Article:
PEDSnet, a national clinical research network co-led by a pediatric researcher at The Children's Hospital of Philadelphia, was approved for an $8.6 million, three-year funding award by the Patient-Centered Outcomes Research Institute (PCORI). PCORI announced the award on July 21.
PEDSnet combines "big data," the use of large quantities of electronic health records, with family engagement--involving parents as partners in research design to address concerns that are important to families, especially those living with a chronically ill child.
"Our fundamental goal is to discover which treatments and diagnostic practices are most effective for children," said Christopher Forrest, M.D., Ph.D., a CHOP pediatrician and principal investigator of PEDSnet. "We want to help parents decide which treatment option is best for their child, and when parents are engaged in research, we can prioritize outcomes by what is important to both clinicians and parents."
PEDSnet brings together eight collaborating children's hospitals, including Cincinnati Children's Hospital Medical Center, where Forrest's co-principal investigator, Peter Margolis, M.D., Ph.D., works. The network aims to pool data and expertise from multiple centers to more quickly and efficiently translate discoveries into better outcomes for children. One hospital may not treat enough children with a rare condition to yield statistically significant findings, but a network of multiple sites sharing data strengthens those results.
The current funding award is a second phase in the development of PCORnet, PCORI's overall national patient-centered clinical research resource consisting of 34 individual research networks. In the first phase, in 2014, PCORI provided PEDSnet $7 million to support the development of its infrastructure. The second phase of funding will be used to launch dozens of new research projects and to develop a long-term, financially sustainable network.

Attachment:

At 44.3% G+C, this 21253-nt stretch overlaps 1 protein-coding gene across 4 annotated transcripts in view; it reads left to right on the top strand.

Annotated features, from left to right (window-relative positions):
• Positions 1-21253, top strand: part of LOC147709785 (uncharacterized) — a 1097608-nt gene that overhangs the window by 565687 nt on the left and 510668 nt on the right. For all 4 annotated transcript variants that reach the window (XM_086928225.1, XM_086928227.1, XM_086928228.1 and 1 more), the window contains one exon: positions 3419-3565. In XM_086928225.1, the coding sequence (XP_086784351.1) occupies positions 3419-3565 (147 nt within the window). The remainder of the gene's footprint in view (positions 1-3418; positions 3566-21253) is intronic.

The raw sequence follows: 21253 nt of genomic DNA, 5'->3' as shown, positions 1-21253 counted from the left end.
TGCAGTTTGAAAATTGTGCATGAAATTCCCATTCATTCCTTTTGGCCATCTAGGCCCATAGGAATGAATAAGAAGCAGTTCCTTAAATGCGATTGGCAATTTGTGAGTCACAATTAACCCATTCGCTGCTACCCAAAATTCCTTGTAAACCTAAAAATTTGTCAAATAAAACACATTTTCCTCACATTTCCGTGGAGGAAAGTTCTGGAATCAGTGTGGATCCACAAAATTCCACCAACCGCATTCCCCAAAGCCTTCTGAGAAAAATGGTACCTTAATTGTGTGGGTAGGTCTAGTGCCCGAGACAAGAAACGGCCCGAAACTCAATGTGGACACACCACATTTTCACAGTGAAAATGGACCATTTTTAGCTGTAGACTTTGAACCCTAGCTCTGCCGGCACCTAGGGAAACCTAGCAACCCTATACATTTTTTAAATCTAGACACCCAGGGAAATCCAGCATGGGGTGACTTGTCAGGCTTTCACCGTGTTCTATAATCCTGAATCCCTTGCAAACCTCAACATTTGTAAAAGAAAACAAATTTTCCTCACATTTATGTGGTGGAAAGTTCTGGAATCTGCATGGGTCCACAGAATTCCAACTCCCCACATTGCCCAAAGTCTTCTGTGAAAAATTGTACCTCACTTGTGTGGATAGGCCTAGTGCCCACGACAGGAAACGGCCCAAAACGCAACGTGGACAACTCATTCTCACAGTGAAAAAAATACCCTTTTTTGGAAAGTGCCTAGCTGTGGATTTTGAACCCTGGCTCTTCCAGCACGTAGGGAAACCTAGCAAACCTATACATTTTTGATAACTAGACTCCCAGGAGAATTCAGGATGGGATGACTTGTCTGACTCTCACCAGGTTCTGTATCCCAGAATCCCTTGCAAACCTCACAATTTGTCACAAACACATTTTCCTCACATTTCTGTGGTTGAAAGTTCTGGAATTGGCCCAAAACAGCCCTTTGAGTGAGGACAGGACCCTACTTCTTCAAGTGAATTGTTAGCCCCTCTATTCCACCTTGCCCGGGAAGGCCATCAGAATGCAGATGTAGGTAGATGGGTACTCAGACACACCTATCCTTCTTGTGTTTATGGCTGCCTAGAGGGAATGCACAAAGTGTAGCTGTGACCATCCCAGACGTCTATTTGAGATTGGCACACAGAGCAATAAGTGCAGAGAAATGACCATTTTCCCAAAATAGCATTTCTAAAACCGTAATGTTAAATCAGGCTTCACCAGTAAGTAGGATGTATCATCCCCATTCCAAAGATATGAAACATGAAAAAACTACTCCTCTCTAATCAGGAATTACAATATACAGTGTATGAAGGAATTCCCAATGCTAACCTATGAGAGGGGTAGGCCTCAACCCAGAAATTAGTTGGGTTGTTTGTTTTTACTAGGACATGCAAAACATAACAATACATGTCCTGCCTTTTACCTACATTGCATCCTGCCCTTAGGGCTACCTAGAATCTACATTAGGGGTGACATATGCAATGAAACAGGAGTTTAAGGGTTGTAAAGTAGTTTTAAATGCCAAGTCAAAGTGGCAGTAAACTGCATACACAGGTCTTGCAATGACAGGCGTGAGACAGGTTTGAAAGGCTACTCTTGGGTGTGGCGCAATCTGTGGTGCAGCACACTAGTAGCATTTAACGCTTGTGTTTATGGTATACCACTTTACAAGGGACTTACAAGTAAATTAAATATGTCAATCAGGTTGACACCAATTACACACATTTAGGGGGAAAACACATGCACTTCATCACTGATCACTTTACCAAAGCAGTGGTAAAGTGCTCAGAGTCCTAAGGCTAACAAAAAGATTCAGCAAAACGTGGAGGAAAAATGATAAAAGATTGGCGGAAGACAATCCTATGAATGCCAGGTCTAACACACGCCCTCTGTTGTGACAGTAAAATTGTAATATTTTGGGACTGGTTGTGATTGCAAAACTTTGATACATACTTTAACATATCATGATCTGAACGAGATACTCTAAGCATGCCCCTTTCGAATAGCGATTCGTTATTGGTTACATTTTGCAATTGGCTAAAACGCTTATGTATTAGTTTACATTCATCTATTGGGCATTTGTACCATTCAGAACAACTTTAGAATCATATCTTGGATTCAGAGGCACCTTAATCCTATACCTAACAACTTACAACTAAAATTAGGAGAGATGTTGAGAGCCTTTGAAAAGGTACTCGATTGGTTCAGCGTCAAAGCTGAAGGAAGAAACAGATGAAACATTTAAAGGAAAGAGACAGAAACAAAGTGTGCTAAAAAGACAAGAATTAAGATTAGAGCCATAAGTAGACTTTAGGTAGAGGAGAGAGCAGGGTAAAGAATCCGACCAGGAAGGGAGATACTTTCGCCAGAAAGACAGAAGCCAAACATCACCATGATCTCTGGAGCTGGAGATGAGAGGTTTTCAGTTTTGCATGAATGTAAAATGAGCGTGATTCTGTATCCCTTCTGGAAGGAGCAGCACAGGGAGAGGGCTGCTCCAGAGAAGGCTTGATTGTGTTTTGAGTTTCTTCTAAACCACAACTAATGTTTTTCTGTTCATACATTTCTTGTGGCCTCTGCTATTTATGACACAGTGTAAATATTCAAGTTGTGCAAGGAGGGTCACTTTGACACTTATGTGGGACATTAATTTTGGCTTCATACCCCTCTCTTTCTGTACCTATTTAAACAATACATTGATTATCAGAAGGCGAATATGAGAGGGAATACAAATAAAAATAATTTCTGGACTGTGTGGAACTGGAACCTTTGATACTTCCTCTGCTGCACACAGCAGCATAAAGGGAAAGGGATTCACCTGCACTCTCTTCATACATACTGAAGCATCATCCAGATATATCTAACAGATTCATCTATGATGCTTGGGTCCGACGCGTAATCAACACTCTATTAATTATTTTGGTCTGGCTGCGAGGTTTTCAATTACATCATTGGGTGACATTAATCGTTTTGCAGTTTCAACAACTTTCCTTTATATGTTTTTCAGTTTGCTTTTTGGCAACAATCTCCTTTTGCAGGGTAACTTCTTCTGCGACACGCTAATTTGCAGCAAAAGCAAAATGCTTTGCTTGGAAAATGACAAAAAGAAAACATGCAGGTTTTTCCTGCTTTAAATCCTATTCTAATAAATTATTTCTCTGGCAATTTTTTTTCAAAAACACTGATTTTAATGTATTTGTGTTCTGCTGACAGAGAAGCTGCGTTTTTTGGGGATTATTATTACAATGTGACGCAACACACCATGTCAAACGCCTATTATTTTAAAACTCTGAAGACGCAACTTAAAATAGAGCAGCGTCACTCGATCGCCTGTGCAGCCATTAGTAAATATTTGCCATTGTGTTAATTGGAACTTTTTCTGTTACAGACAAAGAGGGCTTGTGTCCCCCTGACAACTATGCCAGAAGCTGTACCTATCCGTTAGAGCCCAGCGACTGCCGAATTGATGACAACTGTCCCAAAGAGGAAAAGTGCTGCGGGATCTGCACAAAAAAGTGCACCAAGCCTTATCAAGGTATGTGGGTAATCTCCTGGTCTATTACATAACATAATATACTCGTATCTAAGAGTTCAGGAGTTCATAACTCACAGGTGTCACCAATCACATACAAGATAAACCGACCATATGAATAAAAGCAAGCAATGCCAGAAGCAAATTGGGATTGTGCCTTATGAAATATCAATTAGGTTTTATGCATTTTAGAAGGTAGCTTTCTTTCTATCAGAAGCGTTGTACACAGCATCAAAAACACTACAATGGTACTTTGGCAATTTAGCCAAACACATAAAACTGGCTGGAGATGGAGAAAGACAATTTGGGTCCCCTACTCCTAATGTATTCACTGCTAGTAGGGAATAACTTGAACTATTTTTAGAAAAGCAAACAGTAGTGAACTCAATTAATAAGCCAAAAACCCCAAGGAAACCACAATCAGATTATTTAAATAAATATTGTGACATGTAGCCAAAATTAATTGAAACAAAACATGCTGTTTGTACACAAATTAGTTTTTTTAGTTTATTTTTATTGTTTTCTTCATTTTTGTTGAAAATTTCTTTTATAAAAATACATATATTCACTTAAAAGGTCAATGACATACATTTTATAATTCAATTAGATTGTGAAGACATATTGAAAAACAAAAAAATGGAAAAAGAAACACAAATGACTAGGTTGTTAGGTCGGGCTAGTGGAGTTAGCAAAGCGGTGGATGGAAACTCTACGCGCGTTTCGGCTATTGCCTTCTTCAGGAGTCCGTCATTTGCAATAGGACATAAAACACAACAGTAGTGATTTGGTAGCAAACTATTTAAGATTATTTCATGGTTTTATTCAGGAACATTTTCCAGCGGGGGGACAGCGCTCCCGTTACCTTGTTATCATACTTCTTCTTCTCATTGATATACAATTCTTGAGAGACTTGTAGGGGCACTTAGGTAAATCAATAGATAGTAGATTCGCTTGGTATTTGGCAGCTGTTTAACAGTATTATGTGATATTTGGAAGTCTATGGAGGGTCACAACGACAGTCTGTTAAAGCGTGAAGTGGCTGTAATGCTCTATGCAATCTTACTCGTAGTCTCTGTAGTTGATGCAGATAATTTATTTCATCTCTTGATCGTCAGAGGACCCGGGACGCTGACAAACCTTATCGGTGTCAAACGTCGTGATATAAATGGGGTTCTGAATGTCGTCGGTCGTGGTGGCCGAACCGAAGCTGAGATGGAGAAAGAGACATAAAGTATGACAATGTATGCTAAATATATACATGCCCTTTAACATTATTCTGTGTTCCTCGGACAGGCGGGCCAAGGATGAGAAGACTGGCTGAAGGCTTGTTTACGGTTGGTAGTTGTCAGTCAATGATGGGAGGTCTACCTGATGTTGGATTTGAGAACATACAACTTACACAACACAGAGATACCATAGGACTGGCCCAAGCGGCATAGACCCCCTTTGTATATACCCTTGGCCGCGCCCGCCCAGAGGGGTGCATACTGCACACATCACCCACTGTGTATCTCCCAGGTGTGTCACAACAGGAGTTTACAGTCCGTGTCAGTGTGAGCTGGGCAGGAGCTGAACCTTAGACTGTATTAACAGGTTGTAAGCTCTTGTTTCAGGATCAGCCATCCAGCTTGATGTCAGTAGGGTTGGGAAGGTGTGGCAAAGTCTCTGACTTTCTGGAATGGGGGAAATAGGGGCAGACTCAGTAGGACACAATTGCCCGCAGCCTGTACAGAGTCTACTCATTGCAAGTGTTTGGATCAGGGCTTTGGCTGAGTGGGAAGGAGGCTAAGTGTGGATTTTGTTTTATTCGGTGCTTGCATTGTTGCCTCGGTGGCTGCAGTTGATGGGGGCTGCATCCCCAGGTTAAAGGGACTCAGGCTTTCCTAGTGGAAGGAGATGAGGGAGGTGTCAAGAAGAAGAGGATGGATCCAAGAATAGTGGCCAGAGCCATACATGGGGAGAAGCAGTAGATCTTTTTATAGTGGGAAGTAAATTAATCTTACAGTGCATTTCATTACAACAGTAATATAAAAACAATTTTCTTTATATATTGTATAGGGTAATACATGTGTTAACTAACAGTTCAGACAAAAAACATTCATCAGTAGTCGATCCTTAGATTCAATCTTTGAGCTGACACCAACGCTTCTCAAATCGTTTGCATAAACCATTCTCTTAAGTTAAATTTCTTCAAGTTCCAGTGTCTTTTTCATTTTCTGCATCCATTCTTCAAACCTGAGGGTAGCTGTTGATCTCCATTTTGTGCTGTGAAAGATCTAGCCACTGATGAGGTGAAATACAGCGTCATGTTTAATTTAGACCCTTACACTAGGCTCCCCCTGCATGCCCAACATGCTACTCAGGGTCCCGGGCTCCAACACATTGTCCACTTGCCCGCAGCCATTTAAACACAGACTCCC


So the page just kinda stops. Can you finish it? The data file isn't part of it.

For Amy Kratchman, a family consultant at CHOP who serves on the PEDSnet Steering Board, it was important for parents like her to be involved in the clinical research from the start. "The first phase was very data-heavy and the technical information could be overwhelming, but the researchers made it a point to keep us fully informed about the material and to provide explanations beforehand," she said.
More to the point, she added, the scientists were able to step outside the "research bubble" and learn how parents' concerns may challenge the researchers' initial assumptions about what was important. Referring to a pilot project that preceded PEDSnet, Kratchman recalled that a focus group of parents of children with autism spectrum disorder rated the importance of a meaningful relationship higher than a medication that controlled their child's aggressive behavior.
"Families may have a different set of priorities than the researchers," she added, "and identifying which outcomes are important to parents and children helps to shape how the research is conducted."
About the Patient-Centered Outcomes Research Institute (PCORI): The funding award to PEDSnet has been approved by PCORI's Board pending completion of a business and programmatic review by PCORI staff and negotiation of a formal award contract. PCORI is an independent, non-profit organization authorized by Congress in 2010 to fund research that will provide patients, their caregivers and clinicians with the evidence-based information they need to make better-informed healthcare decisions. PCORI is committed to continuously seeking input from a broad range of stakeholders to guide its work. More information is available at http://www.
About The Children's Hospital of Philadelphia: The Children's Hospital of Philadelphia was founded in 1855 as the nation's first pediatric hospital. Through its long-standing commitment to providing exceptional patient care, training new generations of pediatric healthcare professionals and pioneering major research initiatives, Children's Hospital has fostered many discoveries that have benefited children worldwide. Its pediatric research program is among the largest in the country. In addition, its unique family-centered care and public service programs have brought the 535-bed hospital recognition as a leading advocate for children and adolescents. For more information, visit http://www.